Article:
There are three different arguments here, and I’ll give the briefest of responses with pointers for anyone who wants to read more.
The first argument is that we shouldn’t expect a figure of speech like hendiadys to appear in a legal document. I agree that a play, to give a form of expression the authors mention, is more likely to have a hendiadys (at least if Shakespeare is writing it). But all kinds of formal texts use this figure of speech (and others), not as a way to show off, but as a way to communicate. I give other examples of hendiadys in legal texts, ancient and modern, at pages 700-701 of Indiandys in the Constitution. Among the examples in US law are “open and notorious,” “arbitrary and capricious,” and “cruel and unusual.”
The second argument is that “necessary” and “proper” show up in other places in the Constitution separately. But I don’t see why this would negate an argument they are used in one place as a hendiadys. Every word in a hendiadys is used independently somewhere.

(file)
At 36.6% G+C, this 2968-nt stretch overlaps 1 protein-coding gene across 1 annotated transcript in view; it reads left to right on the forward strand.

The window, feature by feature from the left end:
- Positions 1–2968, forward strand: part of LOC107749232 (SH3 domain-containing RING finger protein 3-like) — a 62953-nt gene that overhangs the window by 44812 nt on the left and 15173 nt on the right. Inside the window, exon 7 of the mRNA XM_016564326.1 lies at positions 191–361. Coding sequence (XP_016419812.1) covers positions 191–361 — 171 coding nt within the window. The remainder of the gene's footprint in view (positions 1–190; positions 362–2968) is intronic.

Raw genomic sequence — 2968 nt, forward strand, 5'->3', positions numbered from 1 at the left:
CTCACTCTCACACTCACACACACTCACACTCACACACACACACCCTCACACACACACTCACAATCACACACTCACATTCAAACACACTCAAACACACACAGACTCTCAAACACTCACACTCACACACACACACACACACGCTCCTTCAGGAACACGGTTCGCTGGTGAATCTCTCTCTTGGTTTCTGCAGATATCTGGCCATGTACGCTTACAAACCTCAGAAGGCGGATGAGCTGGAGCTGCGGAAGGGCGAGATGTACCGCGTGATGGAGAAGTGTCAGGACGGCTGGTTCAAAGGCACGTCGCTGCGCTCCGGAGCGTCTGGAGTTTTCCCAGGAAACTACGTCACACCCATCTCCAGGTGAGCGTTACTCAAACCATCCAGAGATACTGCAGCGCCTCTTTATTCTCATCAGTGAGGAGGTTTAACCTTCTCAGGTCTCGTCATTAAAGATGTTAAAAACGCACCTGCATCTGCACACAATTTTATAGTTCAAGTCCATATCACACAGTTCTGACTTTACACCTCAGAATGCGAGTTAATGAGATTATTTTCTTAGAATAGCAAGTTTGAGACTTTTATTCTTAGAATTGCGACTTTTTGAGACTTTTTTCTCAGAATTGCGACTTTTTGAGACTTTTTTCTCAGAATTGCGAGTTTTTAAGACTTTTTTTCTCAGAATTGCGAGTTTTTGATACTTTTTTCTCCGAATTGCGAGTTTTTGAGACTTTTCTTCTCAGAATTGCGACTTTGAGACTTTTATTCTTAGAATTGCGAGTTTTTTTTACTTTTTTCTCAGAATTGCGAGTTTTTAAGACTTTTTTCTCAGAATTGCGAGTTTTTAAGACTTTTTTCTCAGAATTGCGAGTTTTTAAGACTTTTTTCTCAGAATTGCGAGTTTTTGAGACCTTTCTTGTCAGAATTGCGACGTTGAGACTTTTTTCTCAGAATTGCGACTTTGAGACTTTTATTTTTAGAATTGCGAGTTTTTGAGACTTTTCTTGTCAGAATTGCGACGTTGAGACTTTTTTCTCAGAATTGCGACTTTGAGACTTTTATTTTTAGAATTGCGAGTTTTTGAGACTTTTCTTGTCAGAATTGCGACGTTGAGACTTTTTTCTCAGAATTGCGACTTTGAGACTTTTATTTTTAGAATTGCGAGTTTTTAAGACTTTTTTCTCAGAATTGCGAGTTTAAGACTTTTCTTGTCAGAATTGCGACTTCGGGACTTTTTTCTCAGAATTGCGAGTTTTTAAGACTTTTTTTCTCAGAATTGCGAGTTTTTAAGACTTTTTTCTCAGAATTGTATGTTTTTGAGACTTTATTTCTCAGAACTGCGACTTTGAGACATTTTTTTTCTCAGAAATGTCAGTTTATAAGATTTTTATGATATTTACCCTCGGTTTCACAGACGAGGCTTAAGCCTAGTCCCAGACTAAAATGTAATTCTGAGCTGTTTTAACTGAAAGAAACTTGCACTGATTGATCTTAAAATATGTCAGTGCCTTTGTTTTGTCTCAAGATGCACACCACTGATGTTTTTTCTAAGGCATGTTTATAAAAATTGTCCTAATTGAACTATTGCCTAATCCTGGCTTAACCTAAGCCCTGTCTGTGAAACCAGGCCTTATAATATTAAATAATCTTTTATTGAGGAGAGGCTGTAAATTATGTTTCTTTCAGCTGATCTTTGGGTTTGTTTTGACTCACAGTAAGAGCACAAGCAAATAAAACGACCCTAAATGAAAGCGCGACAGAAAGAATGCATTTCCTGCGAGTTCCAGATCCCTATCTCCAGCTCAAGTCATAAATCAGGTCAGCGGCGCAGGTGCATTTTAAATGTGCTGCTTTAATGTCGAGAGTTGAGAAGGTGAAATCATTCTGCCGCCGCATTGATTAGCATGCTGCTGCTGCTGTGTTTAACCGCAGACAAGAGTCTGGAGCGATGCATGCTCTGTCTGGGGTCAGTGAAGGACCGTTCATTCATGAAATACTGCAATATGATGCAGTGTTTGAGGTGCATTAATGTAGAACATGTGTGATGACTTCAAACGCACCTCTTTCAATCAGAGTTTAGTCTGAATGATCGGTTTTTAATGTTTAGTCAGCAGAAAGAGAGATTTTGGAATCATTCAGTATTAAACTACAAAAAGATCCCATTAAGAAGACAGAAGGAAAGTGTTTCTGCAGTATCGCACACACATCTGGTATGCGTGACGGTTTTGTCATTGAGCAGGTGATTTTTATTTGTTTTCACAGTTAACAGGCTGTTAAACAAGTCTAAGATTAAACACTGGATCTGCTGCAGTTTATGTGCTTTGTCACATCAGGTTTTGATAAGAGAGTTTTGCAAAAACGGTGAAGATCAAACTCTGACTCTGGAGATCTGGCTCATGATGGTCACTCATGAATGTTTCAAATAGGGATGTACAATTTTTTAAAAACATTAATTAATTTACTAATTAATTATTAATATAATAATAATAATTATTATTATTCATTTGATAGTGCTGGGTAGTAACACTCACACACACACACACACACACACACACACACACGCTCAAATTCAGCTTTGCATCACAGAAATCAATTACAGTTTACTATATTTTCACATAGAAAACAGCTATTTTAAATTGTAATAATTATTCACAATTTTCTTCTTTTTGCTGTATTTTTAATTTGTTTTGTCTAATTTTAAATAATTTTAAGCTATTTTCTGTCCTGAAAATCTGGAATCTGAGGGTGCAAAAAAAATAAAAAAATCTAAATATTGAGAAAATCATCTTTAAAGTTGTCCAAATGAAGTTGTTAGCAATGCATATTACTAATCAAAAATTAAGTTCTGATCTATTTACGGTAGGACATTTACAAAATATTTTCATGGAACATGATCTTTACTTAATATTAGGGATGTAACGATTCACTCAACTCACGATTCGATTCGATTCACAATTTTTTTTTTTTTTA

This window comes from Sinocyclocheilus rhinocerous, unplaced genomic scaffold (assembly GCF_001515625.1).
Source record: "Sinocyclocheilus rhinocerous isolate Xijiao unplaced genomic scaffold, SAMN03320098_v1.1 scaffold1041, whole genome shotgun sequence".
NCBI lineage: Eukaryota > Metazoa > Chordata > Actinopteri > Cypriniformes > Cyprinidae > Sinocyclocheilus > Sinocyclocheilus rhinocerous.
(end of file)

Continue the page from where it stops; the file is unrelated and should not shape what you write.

The third argument is that the hendiadic reading of “necessary and proper” matters only if the phrase is about causality (means-end connection) and not about incidental powers. This is an odd response, since I expressly argue that the phrase is about incidental powers. I never argue it is only about causation, and I’m not sure why my argument would not matter if it is about incidental powers. But note that the authors equate the idea that the Necessary and Proper Clause authorizes incidental powers with the idea that it imparts a fiduciary duty of care. I do not agree with that equation, and for readers who want to read at length why the US Constitution does not establish legally enforceable fiduciary duties for government actors, you can see Against Fiduciary Constitutionalism (with Paul Miller).
I’m sure this short post will not be the last word on McCulloch and hendiadys, but my aim is to highlight the authors’ response to the hendiadic reading and encourage readers of the Volokh Conspiracy to dig into these questions.